Coons said in a recent visit to one of Virginia’s schools that her initial priorities include examining how the state is preparing students for the workforce and ensuring that students are ready to learn.

“I’m excited to learn about what we are doing, what we need to be successful, and how to implement that work moving forward,” said Coons in department video published Tuesday.

Despite schools experiencing a growing interest in dual enrollment courses, some are also working on expanding other educational opportunities.

Lynchburg City Schools is one of a handful nationwide to pilot the AP African American studies coursework and will offer the class at a second high school next year. In 2023-24, the school system will also explore offering “Pre-AP” courses to eighth graders. The College Board says it provides Pre-AP courses to improve accessibility to all students and help them develop skills they’ll need if they take the classes in the future.

“We believe that we need to make systemic changes to our instructional programming so that we are proactive in our work to expose students to AP opportunities before they enter high school and early in their high school career,” said Sam Coleman, chief academic officer for Lynchburg City Schools.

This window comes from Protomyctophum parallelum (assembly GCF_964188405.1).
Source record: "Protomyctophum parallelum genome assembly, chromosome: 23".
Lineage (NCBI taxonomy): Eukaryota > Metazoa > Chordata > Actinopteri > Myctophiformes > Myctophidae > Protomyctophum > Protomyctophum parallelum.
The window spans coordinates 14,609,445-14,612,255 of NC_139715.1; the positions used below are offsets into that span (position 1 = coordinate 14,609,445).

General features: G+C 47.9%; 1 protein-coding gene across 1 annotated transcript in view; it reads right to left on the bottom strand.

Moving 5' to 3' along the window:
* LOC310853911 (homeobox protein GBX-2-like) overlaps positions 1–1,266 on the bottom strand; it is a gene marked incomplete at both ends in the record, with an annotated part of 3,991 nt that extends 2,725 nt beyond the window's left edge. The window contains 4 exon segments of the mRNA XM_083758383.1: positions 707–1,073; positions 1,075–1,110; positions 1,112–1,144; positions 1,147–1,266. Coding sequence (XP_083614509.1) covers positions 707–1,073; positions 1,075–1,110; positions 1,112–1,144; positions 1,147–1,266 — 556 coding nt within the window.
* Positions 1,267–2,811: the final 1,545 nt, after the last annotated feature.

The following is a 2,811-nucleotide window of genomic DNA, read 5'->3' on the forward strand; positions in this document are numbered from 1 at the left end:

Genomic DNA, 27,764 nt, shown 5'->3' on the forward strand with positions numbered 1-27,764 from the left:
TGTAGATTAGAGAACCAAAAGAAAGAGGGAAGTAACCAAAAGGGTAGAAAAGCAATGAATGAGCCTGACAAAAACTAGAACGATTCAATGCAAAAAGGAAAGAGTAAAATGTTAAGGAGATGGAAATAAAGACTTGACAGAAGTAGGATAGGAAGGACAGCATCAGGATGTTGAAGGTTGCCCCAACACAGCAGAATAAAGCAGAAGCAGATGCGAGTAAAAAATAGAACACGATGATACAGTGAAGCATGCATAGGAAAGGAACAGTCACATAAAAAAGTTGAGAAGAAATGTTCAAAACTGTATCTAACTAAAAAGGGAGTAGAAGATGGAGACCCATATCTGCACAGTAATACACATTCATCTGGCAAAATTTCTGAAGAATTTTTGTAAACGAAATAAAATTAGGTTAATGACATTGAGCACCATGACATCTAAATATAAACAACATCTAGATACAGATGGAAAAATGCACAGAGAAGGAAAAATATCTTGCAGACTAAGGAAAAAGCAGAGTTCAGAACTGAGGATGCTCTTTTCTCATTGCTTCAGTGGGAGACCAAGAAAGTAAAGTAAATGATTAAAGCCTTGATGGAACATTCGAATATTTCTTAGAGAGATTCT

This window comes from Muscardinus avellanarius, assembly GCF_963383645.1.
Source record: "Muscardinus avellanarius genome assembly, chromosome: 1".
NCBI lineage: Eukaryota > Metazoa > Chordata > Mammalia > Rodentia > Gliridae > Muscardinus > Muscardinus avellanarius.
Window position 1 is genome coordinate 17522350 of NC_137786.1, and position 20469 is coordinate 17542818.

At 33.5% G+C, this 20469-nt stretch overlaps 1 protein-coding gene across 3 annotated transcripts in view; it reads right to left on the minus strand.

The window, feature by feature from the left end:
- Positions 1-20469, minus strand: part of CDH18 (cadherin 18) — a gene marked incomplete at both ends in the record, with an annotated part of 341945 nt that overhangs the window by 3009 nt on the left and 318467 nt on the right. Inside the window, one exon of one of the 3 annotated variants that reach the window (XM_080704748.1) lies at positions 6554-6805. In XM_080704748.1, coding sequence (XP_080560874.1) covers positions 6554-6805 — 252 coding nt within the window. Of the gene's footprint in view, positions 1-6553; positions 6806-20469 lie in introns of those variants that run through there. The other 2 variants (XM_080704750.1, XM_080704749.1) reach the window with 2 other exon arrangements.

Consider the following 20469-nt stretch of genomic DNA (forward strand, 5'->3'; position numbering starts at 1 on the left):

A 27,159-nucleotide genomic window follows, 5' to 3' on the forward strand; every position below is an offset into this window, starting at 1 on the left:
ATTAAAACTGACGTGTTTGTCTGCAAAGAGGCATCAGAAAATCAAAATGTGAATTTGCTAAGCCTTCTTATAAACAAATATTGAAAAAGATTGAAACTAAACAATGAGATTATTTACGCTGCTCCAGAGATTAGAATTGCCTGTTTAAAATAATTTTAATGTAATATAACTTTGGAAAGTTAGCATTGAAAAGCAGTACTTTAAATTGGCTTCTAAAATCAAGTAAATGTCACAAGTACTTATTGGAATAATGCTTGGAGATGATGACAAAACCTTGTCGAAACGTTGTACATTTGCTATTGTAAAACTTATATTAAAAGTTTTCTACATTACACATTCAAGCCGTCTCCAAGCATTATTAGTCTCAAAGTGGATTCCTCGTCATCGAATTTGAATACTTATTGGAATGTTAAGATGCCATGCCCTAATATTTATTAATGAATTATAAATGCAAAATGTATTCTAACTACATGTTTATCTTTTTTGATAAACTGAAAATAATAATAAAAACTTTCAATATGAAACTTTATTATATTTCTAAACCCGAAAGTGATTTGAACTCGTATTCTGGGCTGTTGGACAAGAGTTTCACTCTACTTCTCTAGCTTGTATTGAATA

“While this is not the only answer to the recent downward trend in AP enrollment, it is one way to strategically increase enrollment in AP courses,” he said.


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Nathaniel Cline
Nathaniel Cline

Nathaniel is an award-winning journalist who's been covering news across the country since 2007, including politics at The Loudoun Times-Mirror and The Northern Neck News in Virginia as well as sports for The Plain Dealer in Cleveland, Ohio. He has also hosted podcasts, worked as a television analyst for Spectrum Sports, and appeared as a panelist for conferences and educational programs. A graduate of Bowie State University, Nathaniel grew up in Hawaii and the United Kingdom as a military brat. Five things he must have before leaving home: his cellphone, Black Panther water bottle, hand sanitizer, wedding ring and Philadelphia Eagles keychain.